See São Paulo - 24/08/2011
The scene is common in galleries and stalls scattered around the city streets and impresses with the speed and ease with which it occurs. All of a sudden, shelves full of cell phones, bags, glasses and a plethora of trinkets - all counterfeit, smuggled or stolen - are emptied, with their goods confiscated by teams of inspectors. After a few days, however, as if by magic, the stores are again crowded, in the same place where they used to be, right under the beards of those who should inspect them.
Tired of wiping ice without being able to solve the problem, the city government put in place an unprecedented plan of combat. It created a coordinated attack that brings together municipal agents, the Federal Revenue Service, the Federal Police, the Public Ministry, the Civil Police and representatives of some of the companies most affected by counterfeiting. This new strategy of repression began at the end of last year and is centralized by the municipal secretary of Urban Security, Edsom Ortega.
So far, 22 surprise actions have been carried out, in which teams inspect, apprehend articles and ban points of sale in the main agglomerations of pirated products in the capital. The balance is a record number of 26 million items collected, in an amount equivalent to 1,3 billion reais. "Operations will continue for much longer, until the issue is resolved," promises Ortega. "We are not going to back down."
If the disposition is really carried forward, it will be a historic change in behavior. This type of trade took root in São Paulo, like weed, after decades of omission by those responsible for curbing it. Many politicians, taking advantage of demagogy, even treated street vendors as victims of the system, arguing that they were unemployed and could not be prevented from working. This helped the thing get out of control, causing a huge chain of damage.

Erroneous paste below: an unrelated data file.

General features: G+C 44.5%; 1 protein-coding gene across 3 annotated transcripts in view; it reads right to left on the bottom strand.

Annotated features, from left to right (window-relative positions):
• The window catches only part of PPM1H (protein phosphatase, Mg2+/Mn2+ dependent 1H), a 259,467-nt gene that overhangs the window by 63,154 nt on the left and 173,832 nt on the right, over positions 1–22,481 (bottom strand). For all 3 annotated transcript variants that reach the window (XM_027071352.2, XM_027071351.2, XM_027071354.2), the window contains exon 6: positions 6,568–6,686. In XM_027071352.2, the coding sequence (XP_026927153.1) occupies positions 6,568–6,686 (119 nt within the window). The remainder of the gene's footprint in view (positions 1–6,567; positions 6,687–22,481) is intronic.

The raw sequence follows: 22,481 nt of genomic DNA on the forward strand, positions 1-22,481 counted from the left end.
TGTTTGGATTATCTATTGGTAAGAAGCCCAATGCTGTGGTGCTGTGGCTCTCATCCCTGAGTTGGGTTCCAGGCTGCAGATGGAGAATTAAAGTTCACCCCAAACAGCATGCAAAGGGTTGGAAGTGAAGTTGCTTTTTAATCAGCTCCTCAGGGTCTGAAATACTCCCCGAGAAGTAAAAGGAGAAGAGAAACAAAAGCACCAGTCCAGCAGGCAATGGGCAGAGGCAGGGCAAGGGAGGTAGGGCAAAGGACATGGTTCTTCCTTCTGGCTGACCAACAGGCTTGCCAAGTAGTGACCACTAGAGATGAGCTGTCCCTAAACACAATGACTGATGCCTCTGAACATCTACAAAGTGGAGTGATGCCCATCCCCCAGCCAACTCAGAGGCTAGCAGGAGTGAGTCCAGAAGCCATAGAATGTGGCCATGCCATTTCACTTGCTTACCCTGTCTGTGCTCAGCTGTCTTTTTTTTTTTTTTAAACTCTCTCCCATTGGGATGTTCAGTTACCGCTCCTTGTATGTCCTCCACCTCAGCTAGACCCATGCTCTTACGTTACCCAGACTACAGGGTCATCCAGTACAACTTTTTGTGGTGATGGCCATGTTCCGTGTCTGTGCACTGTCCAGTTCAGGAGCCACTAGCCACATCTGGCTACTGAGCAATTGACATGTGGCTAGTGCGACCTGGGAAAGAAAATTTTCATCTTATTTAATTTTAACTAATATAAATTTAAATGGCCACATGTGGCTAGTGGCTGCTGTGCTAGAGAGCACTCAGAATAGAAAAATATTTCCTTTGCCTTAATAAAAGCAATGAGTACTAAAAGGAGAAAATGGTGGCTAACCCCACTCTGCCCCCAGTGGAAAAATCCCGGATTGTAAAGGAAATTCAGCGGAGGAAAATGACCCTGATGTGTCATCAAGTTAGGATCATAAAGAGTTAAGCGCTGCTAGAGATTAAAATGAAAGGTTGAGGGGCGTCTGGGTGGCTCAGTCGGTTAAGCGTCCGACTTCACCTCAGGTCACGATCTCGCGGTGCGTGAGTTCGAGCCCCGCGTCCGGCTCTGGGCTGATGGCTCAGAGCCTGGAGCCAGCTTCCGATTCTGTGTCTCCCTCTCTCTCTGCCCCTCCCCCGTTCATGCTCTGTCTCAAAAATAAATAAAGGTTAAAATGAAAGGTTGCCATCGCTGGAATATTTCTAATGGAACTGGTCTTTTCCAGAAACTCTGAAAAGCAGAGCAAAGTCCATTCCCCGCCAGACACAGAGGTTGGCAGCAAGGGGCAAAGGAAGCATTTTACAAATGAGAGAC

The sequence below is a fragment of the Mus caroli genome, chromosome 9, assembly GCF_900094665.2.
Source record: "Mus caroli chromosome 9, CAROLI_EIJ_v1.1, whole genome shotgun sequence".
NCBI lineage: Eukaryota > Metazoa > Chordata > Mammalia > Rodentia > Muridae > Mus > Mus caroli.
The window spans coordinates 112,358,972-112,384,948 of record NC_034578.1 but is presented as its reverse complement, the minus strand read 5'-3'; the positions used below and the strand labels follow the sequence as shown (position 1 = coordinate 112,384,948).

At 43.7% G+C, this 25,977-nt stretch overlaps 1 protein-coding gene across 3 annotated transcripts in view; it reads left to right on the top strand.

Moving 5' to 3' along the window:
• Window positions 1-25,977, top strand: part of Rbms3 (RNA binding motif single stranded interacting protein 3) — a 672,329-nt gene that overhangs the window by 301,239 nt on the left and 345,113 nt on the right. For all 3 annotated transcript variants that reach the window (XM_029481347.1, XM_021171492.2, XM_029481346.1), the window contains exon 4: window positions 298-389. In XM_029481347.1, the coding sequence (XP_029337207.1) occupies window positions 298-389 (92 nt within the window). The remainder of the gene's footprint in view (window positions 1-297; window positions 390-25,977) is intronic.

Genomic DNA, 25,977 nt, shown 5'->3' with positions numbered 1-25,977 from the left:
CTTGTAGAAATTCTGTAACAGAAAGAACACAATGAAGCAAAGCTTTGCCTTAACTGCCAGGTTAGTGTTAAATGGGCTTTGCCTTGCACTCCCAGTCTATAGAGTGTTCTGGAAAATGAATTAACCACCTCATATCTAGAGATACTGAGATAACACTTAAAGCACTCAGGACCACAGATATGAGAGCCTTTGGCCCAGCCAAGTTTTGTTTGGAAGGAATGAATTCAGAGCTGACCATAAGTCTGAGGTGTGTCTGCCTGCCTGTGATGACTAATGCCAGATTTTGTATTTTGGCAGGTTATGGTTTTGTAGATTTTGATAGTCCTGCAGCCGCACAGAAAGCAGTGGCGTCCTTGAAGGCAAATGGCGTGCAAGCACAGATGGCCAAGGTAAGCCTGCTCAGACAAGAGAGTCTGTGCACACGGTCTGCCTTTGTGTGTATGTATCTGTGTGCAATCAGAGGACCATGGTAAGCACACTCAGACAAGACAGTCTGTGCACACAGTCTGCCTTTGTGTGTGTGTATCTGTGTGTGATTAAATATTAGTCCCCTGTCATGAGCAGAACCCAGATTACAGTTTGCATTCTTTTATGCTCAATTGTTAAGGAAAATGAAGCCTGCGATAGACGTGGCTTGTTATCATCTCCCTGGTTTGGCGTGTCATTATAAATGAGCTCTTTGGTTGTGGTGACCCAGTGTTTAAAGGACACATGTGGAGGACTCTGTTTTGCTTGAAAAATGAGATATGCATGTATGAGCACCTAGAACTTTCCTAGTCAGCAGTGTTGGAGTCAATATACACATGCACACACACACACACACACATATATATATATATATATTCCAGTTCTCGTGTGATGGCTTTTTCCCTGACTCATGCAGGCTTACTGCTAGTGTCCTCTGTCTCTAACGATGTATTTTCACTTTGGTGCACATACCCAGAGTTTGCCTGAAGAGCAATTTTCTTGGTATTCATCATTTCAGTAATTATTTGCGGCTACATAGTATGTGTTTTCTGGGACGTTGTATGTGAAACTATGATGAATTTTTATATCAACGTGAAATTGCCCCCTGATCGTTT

Per year, the sale of illegal items moves 30 billion reais in Greater São Paulo and prevents public coffers from collecting about 400 million reais in taxes, according to data from the Internal Revenue Service auditors. The merchants who pay the taxes and suffer from unfair competition, manufacturers of copied goods and all paulistanos also lose out. As if the sidewalks clogged with tents were not enough, the movement of buyers amid the mess promoted by street vendors creates a favorable environment for the action of bandits, increasing the rates of robbery and theft in these areas.
The most recent battlefield of the war for legality is in the East Zone, in the Brás neighborhood, where the Feira da Madrugada is located, one of the largest camelódromos in the country and the main warehouse for piracy in the city. It got its name due to the peak of movement, between 2 am and 5 am, when the muambeiros supply themselves more calmly and go on to resell the goods.
In a tangle of colored tents of Babylonian proportions, there were, according to the most recent survey by the city hall, precisely 4.111 tents operating, many offering crude imitations of designer launches, such as “Hugo Boss” underwear, for 4,50 reais, or “Victor bags. Hugo ”, for 21 reais. Everything, of course, a crude imitation. Many marreters get around on luxury cars. Depending on the location, a point of sale over there can cost 500.000 reais, almost the same value as a 250 square meter store in a more upscale location, such as the surroundings of Avenida Brigadeiro Luís Antônio, in Paraíso.
As amazing as the size of the fair is its absolute illegality. There is no business license, and the labyrinths where the points of sale are filled with trinkets are a serious threat to the safety of thousands of people who pass by daily. “Aside from the noise they promote, some traders even make clandestine light connections,” says Edson Piquera Mejias, president of the Association of Residents, Traders and Friends of Brás, Pari and Canindé.
It has been like this for at least six years, since the fair was created on a land belonging to the former Federal Railway Network (RFFSA), now assigned to the city hall. “One of the biggest obstacles to moralizing the piece has always been corruption,” says Secretary Ortega.